Why Dennis Rodman isn’t helping Lynnwood man imprisoned in North Korea
Dennis Rodman arrived in North Korea on Monday with a team of fellow former NBA players, including former Knicks player Charles Smith and former Sonics star Vin Baker, for an exhibition game on leader Kim Jong Un’s birthday, after saying he wants to show that North Korea isn’t such a bad country.
Rodman and friends joined Chris Cuomo via satellite on CNN Tuesday morning and Cuomo asked him on live TV whether he’s going to bring up the case of Kenneth Bae.
Bae is the tour operator from Lynnwood who has been imprisoned there for planning what North Korea called a “religious coup d’etat.”
Rodman got pretty upset.
Cuomo: “Are you going to take an opportunity if you get it, to speak up for the family of Kenneth Bae and to say – ‘Let us know why this man is being held. That this is wrong, that he is sick.'”
Rodman: “The one thing about politics. Kenneth Bae did one thing. If you understand what Kenneth Bae did. Do you understand what he did in this country?”
Cuomo: “What did he do? You tell me?”
Rodman: “No, no, no! You tell me! You tell me! Why is he held captive?!”
Cuomo: “They haven’t released any reason.”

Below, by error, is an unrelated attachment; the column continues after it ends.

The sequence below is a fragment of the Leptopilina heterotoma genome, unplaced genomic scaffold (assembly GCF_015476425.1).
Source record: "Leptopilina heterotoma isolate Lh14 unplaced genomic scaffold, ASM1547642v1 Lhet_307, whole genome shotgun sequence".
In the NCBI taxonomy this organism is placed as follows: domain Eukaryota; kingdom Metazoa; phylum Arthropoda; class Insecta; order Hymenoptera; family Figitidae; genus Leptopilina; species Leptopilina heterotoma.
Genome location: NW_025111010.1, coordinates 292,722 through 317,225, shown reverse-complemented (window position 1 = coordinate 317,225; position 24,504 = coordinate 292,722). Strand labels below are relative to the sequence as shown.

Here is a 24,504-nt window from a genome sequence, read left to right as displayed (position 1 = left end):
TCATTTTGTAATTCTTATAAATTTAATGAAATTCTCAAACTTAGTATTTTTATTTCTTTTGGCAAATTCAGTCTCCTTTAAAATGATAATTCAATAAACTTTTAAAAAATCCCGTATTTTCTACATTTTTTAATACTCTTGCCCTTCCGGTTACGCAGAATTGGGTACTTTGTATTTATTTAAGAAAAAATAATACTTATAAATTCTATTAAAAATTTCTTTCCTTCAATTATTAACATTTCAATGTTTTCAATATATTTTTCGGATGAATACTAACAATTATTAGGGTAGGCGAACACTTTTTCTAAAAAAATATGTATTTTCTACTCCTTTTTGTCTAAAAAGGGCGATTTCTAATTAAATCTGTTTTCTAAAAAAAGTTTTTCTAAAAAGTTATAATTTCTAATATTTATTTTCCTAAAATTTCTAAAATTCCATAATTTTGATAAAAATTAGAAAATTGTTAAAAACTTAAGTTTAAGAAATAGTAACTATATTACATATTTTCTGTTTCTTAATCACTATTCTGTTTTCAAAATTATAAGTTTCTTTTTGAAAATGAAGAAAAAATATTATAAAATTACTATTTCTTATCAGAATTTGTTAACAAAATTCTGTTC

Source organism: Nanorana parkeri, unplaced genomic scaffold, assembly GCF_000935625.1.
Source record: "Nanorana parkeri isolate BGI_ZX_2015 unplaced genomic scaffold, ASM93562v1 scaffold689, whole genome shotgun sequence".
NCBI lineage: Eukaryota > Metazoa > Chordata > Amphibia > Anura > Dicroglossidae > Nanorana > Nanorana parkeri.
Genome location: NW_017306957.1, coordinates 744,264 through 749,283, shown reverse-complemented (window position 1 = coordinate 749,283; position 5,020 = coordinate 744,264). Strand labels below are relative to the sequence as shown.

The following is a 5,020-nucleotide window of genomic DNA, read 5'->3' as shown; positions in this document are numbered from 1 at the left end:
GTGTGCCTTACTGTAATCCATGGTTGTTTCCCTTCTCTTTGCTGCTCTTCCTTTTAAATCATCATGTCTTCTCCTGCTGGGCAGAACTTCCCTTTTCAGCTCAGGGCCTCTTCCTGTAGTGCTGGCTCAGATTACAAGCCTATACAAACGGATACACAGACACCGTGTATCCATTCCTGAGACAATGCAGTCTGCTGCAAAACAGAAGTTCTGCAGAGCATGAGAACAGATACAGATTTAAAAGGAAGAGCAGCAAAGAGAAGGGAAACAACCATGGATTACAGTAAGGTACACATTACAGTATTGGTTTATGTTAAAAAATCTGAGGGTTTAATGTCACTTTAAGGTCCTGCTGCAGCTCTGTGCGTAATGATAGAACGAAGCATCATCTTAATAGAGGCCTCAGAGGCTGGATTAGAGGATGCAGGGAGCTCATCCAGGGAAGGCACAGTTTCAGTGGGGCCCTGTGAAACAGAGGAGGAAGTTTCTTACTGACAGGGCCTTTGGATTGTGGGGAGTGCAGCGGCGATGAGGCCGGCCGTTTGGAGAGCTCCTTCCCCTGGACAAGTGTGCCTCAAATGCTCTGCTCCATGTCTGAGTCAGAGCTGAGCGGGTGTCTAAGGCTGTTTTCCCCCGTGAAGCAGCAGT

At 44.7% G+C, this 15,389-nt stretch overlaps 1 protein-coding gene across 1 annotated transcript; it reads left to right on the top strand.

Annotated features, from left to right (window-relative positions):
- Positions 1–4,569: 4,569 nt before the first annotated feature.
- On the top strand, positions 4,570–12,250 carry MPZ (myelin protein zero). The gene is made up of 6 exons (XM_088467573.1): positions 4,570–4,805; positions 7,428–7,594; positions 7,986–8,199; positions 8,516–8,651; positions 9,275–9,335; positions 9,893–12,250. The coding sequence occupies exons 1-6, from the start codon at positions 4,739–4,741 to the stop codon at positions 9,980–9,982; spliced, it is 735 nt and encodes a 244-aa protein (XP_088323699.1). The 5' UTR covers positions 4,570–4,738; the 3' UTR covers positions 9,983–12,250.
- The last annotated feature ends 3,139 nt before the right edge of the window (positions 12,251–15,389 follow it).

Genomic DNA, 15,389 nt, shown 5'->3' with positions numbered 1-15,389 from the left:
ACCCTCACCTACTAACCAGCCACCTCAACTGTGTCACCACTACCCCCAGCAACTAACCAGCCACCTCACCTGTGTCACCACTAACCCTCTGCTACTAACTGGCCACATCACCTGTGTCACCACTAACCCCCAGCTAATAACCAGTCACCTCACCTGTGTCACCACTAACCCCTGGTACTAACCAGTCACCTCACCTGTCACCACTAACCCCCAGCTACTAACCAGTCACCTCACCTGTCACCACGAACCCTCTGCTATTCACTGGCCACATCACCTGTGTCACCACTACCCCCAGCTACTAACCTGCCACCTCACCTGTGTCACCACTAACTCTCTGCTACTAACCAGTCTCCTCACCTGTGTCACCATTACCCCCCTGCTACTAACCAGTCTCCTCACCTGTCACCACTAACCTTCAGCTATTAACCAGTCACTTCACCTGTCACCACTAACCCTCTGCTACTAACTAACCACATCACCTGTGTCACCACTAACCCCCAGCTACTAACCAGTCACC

Rodman: “You got 10 guys here that have left their families, left their damn families to help this country in a sports venture. You’ve got ten guys, all these guys here. Does anyone understand that?”
Now this may sound like nonsense talk, but I know what he’s getting at.
Back in 1982 when KIRO sent a crew to the old Soviet Union for a week, I would do a Q&A with them from here in Seattle, and one of the ground rules was we would not ask anything that might get them in trouble. We knew the broadcast was obviously being monitored, and we were pretty sure the rooms were bugged, too.
Well, Rodman and company are in a much more dangerous place than that – where the exalted leader just offed his uncle. Clearly, the last thing they want to talk about on North Korean territory is Kenneth Bae.
“I don’t give a [expletive], I don’t give a rat’s ass what you think. I’m saying to you, look at these guys there – look at them!” shouted Dennis.
“But Dennis, don’t put it on them, don’t use them as an excuse for the behavior that you’re putting on yourself,” Cuomo said as Rodman continued to shout.
And when the discussion finally calmed down, Charles Smith of the Knicks, made that point.
“If we could just open the door, just a little bit for people to come here and do one thing,” started a calmer Rodman.
“And Dennis makes a great point,” said Smith. “There are other Americans here on this trip. You have to understand that we’re not alone. We’re in passage with about 50 people. There are other Americans that have been to Korea, in and out of Korea – they’re here on the tour and we’ve interacted with them as well.”
Smith says they are not there to play politics. “Understand that (Rodman) is not here, and that I am not here to talk any sense into any politician.”
An American sitting in North Korea would be insane to go on CNN saying he’s demanding the release of a prisoner held by a murderous dictator who kills at will and holds 120,000 political prisoners.
A report by Dave Ross and Owen Murphy.